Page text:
Before I could even begin the process of rocking into oblivion, I had to first overcome the atmosphere of stuffy class at Bimbo’s 365. It is positively mind-boggling to balance pricey $6 bottles of Budweiser with the frantic garage sound of Thee Oh Sees, which is exactly how I was inundated within the first 10 minutes of arrival. Bimbo’s is arranged like a club from gangster cinema, and although the prospect of sitting near the rear in a booth by a circular table while admiring red velvet was slight, it didn’t keep me away from the stage. Although somewhat late, I arrived with enough time to confirm that Thee Oh Sees live experience is the equivalent of a chihuahua, born during the Truman years, on steroids with a guitar. Jon Dwyer’s yips and high-pitched, fuzzed-out vocals flooded the room and deafened me. But ultimately, I was there to see The Blues Explosion, and although my respect for Thee Oh Sees wanes and waxes, it will never compare to my feelings for Jon Spencer’s outfit.
So with much excitement and a push towards the front of the stage, I needed no breath when it came time to react to the initial notes of the Blues Explosion. 1994’s Orange essentially prevented me from being too overtaken by the grunge movement, reminding me that in an age of flannel rock there could still exist a sound between the blues and punk that wasn’t either. Being my first opportunity to see the trio at work, I wasn’t let down for a moment. They didn’t let up either — the songs bled together as my ears bled from the relentless volume. That includes some incredibly well-timed bass explosions from the kick, an effect I attribute to an out-of-house soundman brought in specifically for the Blues Explosion. I also realized that a band such as the Blues Explosion needs nary a second of banter, for the repartee is already cemented into the structure and lyrics of the song.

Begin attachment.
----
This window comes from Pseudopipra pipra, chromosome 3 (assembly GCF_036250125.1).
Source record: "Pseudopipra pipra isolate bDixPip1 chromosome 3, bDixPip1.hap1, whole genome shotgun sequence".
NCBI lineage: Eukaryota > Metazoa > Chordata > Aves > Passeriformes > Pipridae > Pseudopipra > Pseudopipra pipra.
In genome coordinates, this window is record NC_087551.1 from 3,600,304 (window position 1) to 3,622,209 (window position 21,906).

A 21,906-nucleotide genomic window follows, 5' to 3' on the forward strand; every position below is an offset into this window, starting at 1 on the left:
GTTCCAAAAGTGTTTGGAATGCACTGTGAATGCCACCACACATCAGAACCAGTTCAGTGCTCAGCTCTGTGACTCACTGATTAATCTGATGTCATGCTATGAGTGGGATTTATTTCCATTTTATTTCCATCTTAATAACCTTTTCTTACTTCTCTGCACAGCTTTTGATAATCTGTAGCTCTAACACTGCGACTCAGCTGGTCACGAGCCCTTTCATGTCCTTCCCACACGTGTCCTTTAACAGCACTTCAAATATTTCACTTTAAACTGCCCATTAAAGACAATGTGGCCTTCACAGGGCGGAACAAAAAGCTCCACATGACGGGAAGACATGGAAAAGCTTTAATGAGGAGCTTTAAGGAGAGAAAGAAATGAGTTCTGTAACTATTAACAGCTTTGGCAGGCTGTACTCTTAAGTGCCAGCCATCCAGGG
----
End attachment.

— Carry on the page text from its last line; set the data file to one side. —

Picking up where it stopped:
“THANK YOU VERY MUCH LADIES AND GENTLEMEN, RIGHT NOW I GOT TO TELL YOU ABOUT THE FABULOUS, MOST GROOVY, BELLBOTTOMS!”
Although Jon Spencer is clearly the focal point of the band and the lead sweathog, seeing the group in a live context made me realize two things. First, Judah Bauer is truly responsible for the amazing tone and richness behind the band’s guitar solos and melodies. Second, Russell Simins plays drums the hard way — with little filler or flair, but fast as hell and on-point. Some of the songs are almost exclusively rooted in the snare and kick, with only an occasional hi-hat or crash cymbal to punctuate an entire verse. From that simple approach, a visceral lather of sexiness is applied to a crowd that becomes putty in the hands of these masters.
[Photo: Danielle St Laurent]